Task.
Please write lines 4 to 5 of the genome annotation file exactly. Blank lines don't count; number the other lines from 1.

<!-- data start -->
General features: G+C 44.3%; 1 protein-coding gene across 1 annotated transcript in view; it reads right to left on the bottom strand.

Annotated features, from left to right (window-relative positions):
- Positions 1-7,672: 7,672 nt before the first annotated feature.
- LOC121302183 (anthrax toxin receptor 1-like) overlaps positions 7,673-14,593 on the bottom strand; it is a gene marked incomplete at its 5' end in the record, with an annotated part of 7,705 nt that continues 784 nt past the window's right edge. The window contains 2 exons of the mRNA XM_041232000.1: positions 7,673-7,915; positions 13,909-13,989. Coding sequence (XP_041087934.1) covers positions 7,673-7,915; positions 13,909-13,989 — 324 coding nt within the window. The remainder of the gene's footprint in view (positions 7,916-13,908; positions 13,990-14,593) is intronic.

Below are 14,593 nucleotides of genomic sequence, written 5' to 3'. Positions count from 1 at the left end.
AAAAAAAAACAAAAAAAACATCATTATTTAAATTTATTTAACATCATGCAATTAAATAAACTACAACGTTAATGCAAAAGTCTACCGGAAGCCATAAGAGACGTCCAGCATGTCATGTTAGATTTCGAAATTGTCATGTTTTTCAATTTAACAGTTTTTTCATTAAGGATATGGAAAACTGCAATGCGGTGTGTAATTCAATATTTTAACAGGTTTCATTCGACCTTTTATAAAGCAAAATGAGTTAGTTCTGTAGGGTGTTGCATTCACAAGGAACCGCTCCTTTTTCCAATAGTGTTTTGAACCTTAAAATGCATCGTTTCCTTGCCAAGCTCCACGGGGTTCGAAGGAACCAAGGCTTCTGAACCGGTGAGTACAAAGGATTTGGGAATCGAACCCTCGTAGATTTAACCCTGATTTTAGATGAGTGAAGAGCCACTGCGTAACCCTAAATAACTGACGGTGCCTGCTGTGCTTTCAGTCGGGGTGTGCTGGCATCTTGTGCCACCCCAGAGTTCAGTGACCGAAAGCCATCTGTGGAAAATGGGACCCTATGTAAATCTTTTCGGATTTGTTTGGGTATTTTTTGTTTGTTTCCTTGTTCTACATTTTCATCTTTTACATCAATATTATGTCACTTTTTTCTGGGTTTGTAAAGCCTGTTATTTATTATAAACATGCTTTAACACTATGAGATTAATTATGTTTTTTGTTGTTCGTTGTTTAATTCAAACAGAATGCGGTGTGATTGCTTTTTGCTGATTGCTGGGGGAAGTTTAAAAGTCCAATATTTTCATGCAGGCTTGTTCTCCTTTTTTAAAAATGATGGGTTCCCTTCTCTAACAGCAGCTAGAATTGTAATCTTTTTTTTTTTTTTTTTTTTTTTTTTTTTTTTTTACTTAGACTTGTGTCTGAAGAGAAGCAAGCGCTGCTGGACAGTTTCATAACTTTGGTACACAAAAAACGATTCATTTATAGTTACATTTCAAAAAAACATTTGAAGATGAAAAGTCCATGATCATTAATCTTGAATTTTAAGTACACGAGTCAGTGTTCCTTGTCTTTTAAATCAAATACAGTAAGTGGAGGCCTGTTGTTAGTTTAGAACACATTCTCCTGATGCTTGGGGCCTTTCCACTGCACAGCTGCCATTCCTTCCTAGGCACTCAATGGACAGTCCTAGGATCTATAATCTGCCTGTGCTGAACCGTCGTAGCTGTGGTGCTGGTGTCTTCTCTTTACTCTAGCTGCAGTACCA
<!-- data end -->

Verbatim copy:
- LOC121302183 (anthrax toxin receptor 1-like) overlaps positions 7,673-14,593 on the bottom strand; it is a gene marked incomplete at its 5' end in the record, with an annotated part of 7,705 nt that continues 784 nt past the window's right edge. The window contains 2 exons of the mRNA XM_041232000.1: positions 7,673-7,915; positions 13,909-13,989. Coding sequence (XP_041087934.1) covers positions 7,673-7,915; positions 13,909-13,989 — 324 coding nt within the window. The remainder of the gene's footprint in view (positions 7,916-13,908; positions 13,990-14,593) is intronic.

Below are 14,593 nucleotides of genomic sequence, written 5' to 3'. Positions count from 1 at the left end.